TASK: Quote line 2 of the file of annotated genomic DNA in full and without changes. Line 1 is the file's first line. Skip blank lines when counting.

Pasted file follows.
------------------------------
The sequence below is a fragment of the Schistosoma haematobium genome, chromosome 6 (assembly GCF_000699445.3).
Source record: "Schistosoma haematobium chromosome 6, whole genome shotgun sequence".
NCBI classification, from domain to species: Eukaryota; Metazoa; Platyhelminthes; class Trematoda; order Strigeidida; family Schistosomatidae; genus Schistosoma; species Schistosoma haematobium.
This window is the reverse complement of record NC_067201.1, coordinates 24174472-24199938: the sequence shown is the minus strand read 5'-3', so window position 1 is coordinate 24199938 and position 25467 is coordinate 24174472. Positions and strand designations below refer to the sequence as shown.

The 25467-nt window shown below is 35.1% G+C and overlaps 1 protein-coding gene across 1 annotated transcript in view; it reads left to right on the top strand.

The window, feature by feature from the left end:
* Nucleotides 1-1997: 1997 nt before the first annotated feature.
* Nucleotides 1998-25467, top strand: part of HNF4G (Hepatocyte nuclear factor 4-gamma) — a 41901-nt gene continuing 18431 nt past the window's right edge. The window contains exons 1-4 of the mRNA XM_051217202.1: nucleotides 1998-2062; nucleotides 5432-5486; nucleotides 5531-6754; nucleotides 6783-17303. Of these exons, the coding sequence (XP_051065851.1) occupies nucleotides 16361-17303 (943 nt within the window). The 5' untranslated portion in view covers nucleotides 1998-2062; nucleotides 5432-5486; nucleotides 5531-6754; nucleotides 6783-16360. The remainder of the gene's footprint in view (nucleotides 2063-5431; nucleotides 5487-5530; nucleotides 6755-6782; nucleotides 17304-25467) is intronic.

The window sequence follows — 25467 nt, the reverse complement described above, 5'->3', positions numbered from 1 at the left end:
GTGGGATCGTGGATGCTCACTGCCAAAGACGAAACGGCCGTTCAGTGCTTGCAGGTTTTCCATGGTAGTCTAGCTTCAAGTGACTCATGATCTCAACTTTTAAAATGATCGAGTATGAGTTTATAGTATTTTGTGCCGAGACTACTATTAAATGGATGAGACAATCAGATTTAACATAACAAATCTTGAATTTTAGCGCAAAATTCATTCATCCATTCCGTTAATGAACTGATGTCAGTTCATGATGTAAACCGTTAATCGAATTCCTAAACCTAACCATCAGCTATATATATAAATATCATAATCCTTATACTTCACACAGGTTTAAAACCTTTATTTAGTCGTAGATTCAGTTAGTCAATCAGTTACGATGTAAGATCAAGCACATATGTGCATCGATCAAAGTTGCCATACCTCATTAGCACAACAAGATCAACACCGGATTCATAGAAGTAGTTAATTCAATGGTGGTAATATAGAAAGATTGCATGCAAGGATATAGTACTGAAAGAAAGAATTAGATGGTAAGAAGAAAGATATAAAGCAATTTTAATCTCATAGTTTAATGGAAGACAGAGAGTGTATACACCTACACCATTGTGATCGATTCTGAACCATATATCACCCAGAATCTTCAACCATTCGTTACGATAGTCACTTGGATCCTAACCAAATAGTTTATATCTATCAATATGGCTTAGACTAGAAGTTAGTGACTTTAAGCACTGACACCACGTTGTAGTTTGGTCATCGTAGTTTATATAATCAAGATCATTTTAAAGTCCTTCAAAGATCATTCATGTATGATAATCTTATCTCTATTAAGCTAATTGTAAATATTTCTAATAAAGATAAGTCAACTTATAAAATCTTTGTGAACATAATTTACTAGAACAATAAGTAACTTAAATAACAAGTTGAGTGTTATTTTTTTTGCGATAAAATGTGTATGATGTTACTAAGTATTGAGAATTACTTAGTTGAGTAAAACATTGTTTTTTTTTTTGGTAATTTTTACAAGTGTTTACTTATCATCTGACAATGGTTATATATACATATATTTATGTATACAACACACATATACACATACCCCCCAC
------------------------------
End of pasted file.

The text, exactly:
Source record: "Schistosoma haematobium chromosome 6, whole genome shotgun sequence".